Over the years since the new 2.0 TDI engine was introduced the automotive press raved about it, and consumers bought more and more. After all, the performance was outstanding and the real world MPG exceeded EPA estimates. As we’ve learned, their urea injection-free diesel didn’t meet emissions standards. Their “CleanDiesel” wasn’t clean at all.

Visitors to the 2011 St. Louis Auto Show check out a Volkswagen Jetta SportWagen TDI
Visitors to the 2011 St. Louis Auto Show check out a Volkswagen Jetta SportWagen TDI

Sales of their diesels broke records:

VW Group of America has had great success with diesels in the US recently. Vee-Dub and Audi sold 105,899 diesel-equipped models in 2013. It was the first time the group ever sold over 100,000 diesels in a year, and they accounted for 24 percent of sales. (AutoBlog)

At the Chicago Auto Show in February we saw the newest SportWagen TDI — now a Golf — with a new TDI engine.

The 2016 Golf SportWagen TDI om display at the Chicago Auto Show. The new TDI engine in this 2016 model is equipped with urea injection to clean the exhaust.
The 2016 Golf SportWagen TDI om display at the Chicago Auto Show. The new TDI engine in this 2016 model is equipped with urea injection to clean the exhaust. However, VW has decided to pull all diesels from US showrooms for 2016.

Volkswagen had a stated goal of becoming the biggest car maker in the world, and for the first six months of 2015 they were:

Volkswagen (VLKAF) sold 5.04 million vehicles from January to June, a slight dip from a year earlier. That compares to 5.02 million sold by Toyota (TM) over the same period. Group sales dropped 1.5% due to a weaker performance by its Toyota and Daihatsu brands. (CNN/Money)

Many were expecting a close race between Toyota and the Volkswagen Group for top honors for 2015, now Toyota will locket retain the crown as Volkswagen deals with the fallout. My friends who own these polluting diesels are furious they were deceived. I’m furious millions of these cars have been polluting the environment while billed as eco-friendly clean cars.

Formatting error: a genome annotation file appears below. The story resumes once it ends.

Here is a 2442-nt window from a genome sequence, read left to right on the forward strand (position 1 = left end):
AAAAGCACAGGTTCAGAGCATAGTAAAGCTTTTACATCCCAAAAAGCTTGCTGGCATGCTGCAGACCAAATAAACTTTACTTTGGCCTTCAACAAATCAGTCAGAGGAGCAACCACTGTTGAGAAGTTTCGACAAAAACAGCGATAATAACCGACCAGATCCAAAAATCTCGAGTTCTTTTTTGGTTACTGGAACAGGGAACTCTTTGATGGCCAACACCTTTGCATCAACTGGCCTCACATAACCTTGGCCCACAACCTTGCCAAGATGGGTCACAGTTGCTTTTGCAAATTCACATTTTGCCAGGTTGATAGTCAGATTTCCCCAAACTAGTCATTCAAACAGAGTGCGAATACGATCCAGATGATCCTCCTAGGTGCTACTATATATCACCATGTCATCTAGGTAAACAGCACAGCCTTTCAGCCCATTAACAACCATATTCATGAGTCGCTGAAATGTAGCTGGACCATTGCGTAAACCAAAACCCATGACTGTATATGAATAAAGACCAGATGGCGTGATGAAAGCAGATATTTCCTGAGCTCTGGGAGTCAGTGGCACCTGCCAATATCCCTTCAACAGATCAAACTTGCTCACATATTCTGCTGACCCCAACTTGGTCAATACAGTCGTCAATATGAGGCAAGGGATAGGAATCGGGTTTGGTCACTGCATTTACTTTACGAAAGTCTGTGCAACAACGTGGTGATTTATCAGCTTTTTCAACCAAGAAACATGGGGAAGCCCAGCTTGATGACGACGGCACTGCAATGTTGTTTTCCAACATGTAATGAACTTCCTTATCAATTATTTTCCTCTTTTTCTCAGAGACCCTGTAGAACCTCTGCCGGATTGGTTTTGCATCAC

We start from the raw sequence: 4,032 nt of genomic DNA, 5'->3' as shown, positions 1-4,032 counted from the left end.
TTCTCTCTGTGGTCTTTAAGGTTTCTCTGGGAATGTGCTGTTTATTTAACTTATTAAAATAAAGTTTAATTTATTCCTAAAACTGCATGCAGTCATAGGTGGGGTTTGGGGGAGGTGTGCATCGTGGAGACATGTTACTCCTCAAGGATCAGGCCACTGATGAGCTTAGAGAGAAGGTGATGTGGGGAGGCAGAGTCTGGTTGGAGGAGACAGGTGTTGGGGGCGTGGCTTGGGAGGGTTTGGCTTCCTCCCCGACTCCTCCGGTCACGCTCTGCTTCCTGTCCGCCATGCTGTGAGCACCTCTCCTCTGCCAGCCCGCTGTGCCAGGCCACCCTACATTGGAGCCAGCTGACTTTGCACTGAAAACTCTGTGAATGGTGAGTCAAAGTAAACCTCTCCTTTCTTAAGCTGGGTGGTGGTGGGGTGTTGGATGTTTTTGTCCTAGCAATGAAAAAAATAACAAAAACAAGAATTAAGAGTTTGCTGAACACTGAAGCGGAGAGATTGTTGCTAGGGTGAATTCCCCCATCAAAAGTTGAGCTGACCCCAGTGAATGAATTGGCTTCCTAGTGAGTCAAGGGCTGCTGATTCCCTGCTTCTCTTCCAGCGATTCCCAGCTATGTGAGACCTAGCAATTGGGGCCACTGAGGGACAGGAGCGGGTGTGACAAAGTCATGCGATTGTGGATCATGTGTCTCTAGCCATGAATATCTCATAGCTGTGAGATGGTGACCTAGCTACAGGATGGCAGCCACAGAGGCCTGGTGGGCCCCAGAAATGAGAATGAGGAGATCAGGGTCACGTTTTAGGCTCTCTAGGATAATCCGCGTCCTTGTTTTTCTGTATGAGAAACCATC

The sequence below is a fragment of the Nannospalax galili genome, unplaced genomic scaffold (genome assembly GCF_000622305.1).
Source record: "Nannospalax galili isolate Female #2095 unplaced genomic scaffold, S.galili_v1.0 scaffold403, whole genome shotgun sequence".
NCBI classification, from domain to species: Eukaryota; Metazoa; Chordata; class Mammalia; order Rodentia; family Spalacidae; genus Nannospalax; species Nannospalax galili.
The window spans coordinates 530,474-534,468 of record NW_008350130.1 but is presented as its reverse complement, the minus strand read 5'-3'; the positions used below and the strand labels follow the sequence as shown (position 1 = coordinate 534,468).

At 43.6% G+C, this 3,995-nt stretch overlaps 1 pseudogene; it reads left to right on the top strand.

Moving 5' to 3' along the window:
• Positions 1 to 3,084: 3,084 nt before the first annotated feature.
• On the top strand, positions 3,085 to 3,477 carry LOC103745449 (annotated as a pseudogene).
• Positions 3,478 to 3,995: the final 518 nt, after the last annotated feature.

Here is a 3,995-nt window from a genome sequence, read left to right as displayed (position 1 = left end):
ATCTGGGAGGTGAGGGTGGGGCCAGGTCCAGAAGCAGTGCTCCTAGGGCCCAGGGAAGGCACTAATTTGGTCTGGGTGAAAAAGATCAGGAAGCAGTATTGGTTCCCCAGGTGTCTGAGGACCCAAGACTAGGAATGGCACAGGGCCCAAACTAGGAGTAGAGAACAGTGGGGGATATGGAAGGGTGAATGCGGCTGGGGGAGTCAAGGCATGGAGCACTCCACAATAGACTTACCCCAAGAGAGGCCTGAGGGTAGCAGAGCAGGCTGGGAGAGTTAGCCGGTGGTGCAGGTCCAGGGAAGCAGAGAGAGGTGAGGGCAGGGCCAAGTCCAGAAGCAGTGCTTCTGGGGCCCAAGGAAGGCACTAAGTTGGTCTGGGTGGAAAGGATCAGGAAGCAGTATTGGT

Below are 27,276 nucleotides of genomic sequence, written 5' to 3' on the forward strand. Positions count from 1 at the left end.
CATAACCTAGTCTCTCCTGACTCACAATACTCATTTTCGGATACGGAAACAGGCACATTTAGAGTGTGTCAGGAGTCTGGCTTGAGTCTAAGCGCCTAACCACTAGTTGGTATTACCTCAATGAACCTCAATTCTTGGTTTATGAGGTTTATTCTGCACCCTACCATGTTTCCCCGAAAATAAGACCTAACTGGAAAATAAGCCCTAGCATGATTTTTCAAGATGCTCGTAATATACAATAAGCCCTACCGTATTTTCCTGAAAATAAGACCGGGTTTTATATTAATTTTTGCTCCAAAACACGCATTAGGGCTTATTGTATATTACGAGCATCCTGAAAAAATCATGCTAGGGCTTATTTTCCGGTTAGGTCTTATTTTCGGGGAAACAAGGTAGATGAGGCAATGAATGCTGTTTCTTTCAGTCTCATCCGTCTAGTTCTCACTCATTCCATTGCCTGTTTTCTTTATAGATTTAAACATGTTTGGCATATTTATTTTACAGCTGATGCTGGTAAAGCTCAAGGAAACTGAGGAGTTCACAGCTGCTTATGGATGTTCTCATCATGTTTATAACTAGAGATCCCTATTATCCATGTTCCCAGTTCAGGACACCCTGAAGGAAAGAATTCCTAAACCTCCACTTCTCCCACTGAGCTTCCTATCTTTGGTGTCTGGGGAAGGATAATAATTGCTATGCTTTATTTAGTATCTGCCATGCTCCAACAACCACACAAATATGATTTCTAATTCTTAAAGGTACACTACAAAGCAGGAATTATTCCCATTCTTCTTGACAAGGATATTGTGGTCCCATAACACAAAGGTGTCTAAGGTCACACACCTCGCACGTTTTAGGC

— Steve Patterson

 

 

 

Readers: We’ll Definitely Be Affected By Climate Change Within The Next 20 Years

September 2, 2015 Environment, Sunday Poll 1 Comment

Over half of those who voted in the most recent Sunday Poll got it correct — we’ll definitely be affected by Climate Change. How can I be so sure? It was a trick question — we’re already being effected by it! First, the poll results:

Q: Think you will be personally affected by Climate Change within the next 20 years?

  1. Definitely 20 [58.82%]
  2. Possibly 6 [17.65%]
  3. Doubtful 5 [14.71%]
  4. Certainly not 2 [5.88%]
  5. Maybe, maybe not 1 [2.94%]
  6. Unsure/No Answer 0 [0%]

Far too many people see headlines taking about what will happen by the end of the century and think they won’t be effected — few of us will be alive in the year 2100 — I certainly won’t be. But that view ignores the fact the changes have already begun and will continue unless the world takes big steps to slow it. Different regions will be effected differently, but the global food supply is the great equalizer.

September 2014:

The atmospheric conditions associated with the unprecedented drought currently afflicting California are “very likely” linked to human-caused climate change, Stanford scientists write in a new research paper. (Stanford: Causes of California drought linked to climate change, Stanford scientists say)